By DAKOTA DAHL
Starring Mary Madaline Roe, Morgan Chandler and Eden Campbell
Written by Sylas Dall and Bry Troyer
Directed by Sylas Dall
Rocket Rat Pictures/Uncork’d Entertainment
One of the worst things to happen to popular film and television is Stranger Things. If you disagree with this assessment, fight me shirtless in the comments section, I don’t care. The show taps into our need to be comforted by our own nostalgia, delivering familiar beats that deliver very little that’s new. I’m saying this as someone who has watched every season, and enjoyed the last two. The horrible, lasting impact of Stranger Things is that it is already an homage, so when the inevitable cash grab films jump in to capitalize on its vibe, audiences will be essentially treated to a copy of a copy. The latest of these low on toner replicas is THEY REACH, which couldn’t even be bothered to hide the rip-offery on its poster.
The film follows Jessica Daniels (Mary Madaline Roe), who just lost her sibling. She buys a box of junk from a local thrift store, and in that box of junk is a tape recorder which, unbeknownst to her, portrays a botched exorcism from a decade before. Blood gets on the tape, which awakens a demon, which begins haunting Jessica, her friends, and her darling little town. There aren’t a lot of plot beats that warrant explanation outside of that.
The biggest, loudest and most frequent mistake THEY REACH makes is that it is tonally inconsistent. Arguably, it feels like a kid’s film, following Jessica and her friends, Sam (Morgan Chandler) and Cheddar (Eden Campbell) as they use their childlike wonderment to navigate the world of arcane evil. But, just when you are about to call your daughter into the room with you to enjoy an off-brand Goonies adventure, someone will vomit their literal intestines on the floor while calling someone a mother-fucker. The film is never adult enough to be a hard horror flick, but also never kid-friendly enough to meaningfully shape childhoods. In few, there’s no foothold for either audience anywhere in the film.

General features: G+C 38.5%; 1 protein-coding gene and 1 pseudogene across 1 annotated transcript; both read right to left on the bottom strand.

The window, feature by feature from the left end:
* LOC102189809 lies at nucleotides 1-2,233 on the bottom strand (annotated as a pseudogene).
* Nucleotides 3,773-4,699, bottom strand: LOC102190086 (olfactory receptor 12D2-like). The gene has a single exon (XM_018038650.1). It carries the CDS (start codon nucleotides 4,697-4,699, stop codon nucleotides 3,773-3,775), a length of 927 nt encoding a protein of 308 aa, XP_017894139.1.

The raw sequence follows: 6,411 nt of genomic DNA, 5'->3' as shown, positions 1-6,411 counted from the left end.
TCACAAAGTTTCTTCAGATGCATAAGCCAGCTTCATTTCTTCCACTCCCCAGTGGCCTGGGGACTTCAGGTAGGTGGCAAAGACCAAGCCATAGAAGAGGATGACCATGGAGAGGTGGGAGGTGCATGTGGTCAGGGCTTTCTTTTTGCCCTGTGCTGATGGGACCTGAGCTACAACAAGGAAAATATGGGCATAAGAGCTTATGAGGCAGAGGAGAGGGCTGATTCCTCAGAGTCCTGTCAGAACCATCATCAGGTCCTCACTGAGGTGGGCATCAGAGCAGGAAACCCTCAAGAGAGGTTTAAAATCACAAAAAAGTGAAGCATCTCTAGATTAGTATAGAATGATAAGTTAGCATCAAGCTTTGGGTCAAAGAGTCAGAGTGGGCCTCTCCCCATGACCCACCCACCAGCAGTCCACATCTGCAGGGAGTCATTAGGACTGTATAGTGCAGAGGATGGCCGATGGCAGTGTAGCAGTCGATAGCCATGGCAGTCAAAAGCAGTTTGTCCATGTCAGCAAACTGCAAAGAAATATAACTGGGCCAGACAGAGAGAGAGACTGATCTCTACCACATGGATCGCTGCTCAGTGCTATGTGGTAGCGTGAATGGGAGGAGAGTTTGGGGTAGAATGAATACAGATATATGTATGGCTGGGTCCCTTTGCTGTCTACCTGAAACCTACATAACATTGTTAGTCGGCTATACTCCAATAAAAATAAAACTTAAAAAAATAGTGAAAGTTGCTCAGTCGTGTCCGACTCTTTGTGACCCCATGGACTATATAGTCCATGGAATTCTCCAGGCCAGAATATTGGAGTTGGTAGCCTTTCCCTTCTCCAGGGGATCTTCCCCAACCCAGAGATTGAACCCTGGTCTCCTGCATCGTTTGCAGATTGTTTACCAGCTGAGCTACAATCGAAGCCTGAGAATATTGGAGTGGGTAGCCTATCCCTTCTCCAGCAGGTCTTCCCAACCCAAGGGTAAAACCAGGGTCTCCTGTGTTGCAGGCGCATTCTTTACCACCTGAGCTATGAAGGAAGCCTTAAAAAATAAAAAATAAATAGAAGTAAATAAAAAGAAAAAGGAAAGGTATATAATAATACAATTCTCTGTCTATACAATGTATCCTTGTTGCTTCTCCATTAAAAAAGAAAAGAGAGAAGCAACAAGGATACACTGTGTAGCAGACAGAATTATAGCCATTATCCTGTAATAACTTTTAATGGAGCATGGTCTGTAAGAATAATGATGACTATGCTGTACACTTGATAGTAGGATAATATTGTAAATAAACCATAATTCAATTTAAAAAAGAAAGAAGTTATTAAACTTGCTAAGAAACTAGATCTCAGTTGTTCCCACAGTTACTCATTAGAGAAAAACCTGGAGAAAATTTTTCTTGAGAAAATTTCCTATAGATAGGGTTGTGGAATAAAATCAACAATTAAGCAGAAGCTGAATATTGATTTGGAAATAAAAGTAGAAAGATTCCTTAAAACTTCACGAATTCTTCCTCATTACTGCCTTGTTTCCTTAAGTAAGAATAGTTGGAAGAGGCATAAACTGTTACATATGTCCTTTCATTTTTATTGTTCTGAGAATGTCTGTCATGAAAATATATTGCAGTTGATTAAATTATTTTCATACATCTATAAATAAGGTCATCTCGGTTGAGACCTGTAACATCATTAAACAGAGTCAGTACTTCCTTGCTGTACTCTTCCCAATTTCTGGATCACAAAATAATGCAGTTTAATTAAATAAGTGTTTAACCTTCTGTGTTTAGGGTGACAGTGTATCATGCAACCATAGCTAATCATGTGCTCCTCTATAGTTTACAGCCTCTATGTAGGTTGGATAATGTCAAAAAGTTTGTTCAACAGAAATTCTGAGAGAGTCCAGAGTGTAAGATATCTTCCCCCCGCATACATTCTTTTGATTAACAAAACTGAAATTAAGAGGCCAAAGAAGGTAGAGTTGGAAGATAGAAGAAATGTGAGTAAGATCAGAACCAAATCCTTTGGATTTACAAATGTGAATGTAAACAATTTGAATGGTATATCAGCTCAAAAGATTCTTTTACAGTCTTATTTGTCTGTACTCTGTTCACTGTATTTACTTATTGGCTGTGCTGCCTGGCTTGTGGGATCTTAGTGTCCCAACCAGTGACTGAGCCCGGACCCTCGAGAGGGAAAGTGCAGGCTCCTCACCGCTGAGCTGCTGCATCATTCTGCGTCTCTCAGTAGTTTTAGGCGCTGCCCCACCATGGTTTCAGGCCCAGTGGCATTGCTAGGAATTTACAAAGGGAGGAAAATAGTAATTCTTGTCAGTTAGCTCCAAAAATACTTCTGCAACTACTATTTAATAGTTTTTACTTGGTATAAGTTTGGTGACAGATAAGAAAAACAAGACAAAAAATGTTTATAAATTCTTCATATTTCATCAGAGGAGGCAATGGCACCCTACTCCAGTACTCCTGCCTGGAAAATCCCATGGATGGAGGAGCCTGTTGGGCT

Another big slap in the face, amongst an unending corridor of face slaps, is the complete lack of a memorable soundtrack. THEY REACH is set in 1979, and there isn’t a single song that captures the nostalgia of that era’s music. Instead, we have some vague old timey sounding songs from modern artists, and even those seem to be deathly afraid of being accidentally interesting. When we have Guardians of the Galaxy and Baby Driver giving us solid soundtracks that capture the tone of an era, having bland elevator music in your ’70s themed horror film is an unforgivable sin.
The only saving grace of this film is the character of Cheddar, played with perfect zaniness by Eden Campbell. She’s the classic “weird kid” that doesn’t exist anywhere outside of a movie screen, but she’s so confident in her off-beat attitude you kind of forget that she was definitely written by an out-of-touch 40-year-old man. Like Chunk before her, Cheddar is the improbable outsider that charms audiences. Sadly, her screen time isn’t enough to make up for the brutally predictable events unfolding around her.
The concept of putting children into adult situations, even with gore and swearing, is not a novel one, but it needs to be handled with confidence and consistency. Filmmakers should either lean into the madcap adventures of precocious children in the grown-up world, or lean into the juxtaposition of childlike innocence in the midst of mind-bending horror. THEY REACH tries to be both, ends up succeeding with neither.
THEY REACH is now available on VOD and DVD from Uncork’d Entertainment